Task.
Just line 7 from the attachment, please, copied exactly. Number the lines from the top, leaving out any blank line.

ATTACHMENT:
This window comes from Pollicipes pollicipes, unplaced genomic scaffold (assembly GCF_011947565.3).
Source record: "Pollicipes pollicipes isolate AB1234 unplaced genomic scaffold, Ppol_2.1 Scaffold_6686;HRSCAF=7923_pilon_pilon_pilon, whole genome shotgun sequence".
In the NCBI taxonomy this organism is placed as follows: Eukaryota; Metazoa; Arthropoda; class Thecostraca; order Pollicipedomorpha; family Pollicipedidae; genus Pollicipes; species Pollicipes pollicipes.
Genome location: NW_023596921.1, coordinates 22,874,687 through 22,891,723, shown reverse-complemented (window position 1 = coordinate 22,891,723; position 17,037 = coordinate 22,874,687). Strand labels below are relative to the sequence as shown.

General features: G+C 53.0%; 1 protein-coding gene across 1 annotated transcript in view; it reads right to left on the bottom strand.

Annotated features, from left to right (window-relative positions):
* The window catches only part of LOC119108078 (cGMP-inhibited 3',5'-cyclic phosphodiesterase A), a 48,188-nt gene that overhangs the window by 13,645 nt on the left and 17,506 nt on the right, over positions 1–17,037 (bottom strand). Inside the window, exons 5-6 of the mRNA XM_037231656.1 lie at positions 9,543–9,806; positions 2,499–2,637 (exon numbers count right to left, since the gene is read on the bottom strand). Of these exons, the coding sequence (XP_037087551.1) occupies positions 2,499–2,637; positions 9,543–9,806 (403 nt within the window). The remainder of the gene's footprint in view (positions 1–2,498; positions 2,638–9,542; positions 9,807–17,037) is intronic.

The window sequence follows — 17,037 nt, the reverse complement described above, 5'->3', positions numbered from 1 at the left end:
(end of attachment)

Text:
* The window catches only part of LOC119108078 (cGMP-inhibited 3',5'-cyclic phosphodiesterase A), a 48,188-nt gene that overhangs the window by 13,645 nt on the left and 17,506 nt on the right, over positions 1–17,037 (bottom strand). Inside the window, exons 5-6 of the mRNA XM_037231656.1 lie at positions 9,543–9,806; positions 2,499–2,637 (exon numbers count right to left, since the gene is read on the bottom strand). Of these exons, the coding sequence (XP_037087551.1) occupies positions 2,499–2,637; positions 9,543–9,806 (403 nt within the window). The remainder of the gene's footprint in view (positions 1–2,498; positions 2,638–9,542; positions 9,807–17,037) is intronic.